Made the drive from Fairbanks to Prudhoe yesterday. It snowed nearly the entire way, but all in all the drive was good. The roads were slick, which was proven by an 18 wheeler that launched off a 30-40 foot cliff around MP25 on the Dalton. There were about a dozen cars and some emergency response vehicles there to get him out.
I snapped a picture of the Yukon River that was still flowing, but real close to freeze up.
I made it up to Atigun and heading up the south side, the visibility went to uncomfortably low, and this again was proven by a group of hunters stuck in a drift on the side of the road about half way up the pass. A plow was clearning the drifts and was getting ready to pull him out.
As I crested the top and headed down the north side, the sheep appeared. At first it looked like just ewes and kids, but on the top of the hill looked like a full curl, or very close to it.
I headed north down Atigun, and about a mile up the road were 4 juvenile rams hanging out less than 20 yards from the road. The smaller ram kept pestering the larger ram until he ticked him off enough that the half curl postured a little and gave the little guy 4 or 5 kicks.
About 2/3rds of the way down Atigun, another 18 wheeler looked to be having a bad day. At least he went off the road on the uphill side!
On the south side of Atigun, I saw three caribou half way up the moutain on the east side of the road. There were highways everywhere on the mountainside, so it was obvious the caribou were moving through. 3-4 miles up the road I noticed a herd of about 40 caribou with a couple of real nice bulls in there. There was a large pull off on the side of the road, so I parked the truck, and slid down the cliff to the gully, then hiked up the side of the mountain to the caribou. I was able to get within 70 yards but ran out of cover. I noticed two nice bulls in there, the largest having already shed one of his antlers. I set up about 10 feet off a heavily used trail, and waited them out. About 10 minutes later, a cow and calf were moving at a pretty good pace and walked right through the group of bulls. This was enough to get them moving as well, and before I knew it I had 12 caribou 10 feet in front of me, 3 or 4 caribou about 20 feet behind me and one bull about to walk over me at 4 feet. I made a little movement to let the bull know I was there, and he ran out and around me. The big bulls still hadn't made there way over yet, but after the herd ran down the side of the mountain, I peered up over the ledge and they were still coming. The other caribou got spooked, but were out of site from the rest of the herd.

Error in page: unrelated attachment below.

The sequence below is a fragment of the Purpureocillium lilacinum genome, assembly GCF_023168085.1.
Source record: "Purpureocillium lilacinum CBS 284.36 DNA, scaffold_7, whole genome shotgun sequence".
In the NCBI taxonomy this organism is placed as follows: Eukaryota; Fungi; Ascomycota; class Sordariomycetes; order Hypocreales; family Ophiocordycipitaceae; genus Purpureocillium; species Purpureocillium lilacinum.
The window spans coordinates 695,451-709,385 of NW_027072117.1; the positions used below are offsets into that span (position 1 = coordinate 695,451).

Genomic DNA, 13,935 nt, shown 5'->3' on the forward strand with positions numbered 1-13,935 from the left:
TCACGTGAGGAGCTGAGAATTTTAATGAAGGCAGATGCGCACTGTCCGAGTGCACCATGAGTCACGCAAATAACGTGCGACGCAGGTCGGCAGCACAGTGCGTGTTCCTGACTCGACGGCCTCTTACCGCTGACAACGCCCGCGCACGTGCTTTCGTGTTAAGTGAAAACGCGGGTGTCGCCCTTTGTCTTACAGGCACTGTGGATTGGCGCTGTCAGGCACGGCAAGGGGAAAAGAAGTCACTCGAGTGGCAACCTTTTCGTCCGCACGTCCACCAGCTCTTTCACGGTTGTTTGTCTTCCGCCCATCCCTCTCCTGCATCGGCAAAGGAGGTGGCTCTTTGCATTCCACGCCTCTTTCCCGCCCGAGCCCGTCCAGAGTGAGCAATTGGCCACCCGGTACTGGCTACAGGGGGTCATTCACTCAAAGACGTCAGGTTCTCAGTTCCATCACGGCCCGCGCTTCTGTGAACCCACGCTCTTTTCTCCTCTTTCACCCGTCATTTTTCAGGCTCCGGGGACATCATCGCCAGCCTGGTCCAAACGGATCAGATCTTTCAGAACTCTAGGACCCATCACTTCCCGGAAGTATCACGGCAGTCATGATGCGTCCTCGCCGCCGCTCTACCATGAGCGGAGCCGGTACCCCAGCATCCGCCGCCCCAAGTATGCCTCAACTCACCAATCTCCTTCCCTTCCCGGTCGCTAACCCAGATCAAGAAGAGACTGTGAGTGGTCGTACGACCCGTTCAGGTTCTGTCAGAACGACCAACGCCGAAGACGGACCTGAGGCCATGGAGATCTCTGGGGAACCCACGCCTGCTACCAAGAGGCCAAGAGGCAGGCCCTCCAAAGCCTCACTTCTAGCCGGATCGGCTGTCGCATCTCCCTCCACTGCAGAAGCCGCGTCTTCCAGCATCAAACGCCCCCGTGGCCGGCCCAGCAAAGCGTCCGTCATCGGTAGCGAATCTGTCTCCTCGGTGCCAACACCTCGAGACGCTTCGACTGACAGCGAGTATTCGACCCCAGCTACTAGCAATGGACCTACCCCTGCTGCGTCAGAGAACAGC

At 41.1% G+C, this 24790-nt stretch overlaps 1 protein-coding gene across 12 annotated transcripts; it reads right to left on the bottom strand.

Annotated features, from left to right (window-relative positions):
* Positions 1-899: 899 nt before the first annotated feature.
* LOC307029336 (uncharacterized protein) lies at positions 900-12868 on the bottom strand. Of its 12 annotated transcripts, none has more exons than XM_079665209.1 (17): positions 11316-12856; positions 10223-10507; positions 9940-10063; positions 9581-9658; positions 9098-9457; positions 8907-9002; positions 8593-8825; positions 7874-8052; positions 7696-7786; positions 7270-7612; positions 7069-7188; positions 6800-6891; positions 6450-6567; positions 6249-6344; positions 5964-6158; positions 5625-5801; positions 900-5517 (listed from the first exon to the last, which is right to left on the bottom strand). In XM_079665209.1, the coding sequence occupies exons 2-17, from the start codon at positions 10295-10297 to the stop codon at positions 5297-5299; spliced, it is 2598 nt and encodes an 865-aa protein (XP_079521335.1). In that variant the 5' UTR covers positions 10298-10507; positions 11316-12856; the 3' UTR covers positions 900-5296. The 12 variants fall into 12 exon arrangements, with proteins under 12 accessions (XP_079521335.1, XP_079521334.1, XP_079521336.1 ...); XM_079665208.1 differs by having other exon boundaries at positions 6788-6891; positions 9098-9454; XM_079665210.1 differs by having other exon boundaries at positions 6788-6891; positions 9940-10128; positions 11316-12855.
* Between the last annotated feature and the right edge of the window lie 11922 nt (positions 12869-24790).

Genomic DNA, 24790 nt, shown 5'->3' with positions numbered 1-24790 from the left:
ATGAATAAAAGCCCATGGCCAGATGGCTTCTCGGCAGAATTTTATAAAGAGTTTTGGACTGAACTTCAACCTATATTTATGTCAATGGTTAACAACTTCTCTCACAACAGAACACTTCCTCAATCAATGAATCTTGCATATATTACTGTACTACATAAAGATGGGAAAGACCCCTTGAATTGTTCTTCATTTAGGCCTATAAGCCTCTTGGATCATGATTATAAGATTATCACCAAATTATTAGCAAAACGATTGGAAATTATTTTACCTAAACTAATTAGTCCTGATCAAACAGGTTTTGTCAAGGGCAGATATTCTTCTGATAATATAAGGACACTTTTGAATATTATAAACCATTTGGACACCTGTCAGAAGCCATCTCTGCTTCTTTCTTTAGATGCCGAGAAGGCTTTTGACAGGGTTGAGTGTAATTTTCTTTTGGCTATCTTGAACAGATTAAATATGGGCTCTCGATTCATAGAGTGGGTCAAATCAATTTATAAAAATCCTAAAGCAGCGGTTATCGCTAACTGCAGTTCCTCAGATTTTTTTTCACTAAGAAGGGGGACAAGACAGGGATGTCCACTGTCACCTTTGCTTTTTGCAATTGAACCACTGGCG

A decent bull came into view, and I drew back but he caught my movement and ran down the cliff. I held at full draw and the two big boys in the back of the herd finally came into view. I shot the bull with that had both antlers as he passed by and stopped about 20 feet down the cliff. The shot hit him high in the back and broke his spine, and the arrow went through mid body on the opposite side due to the angle. He fell down the cliff and both of his antlers went flying in the air. He stopped rolling a few seconds later on the bottom and drug himself about 30 yards closer to the road where he finally laid down. I went up to him and put another shot to finish the job as my first arrow only got one lung.
The pack out was brutal trying to get the bull up the cliffs to the truck. It was slippery, rocky, and instead of bringing a pack I only brought a roll up sled. I ended up taking him to the truck one part at a time.
No pictures of the bull from the field, but I snapped a quick one of the antlers on the ground. Unfortunately it doesn't do the bull any justice as he has a lot of mass and a good spread. He has 30 points total, and his cape was almost pure white except for the bottom of his chest which had a little brown. His face was all white as well.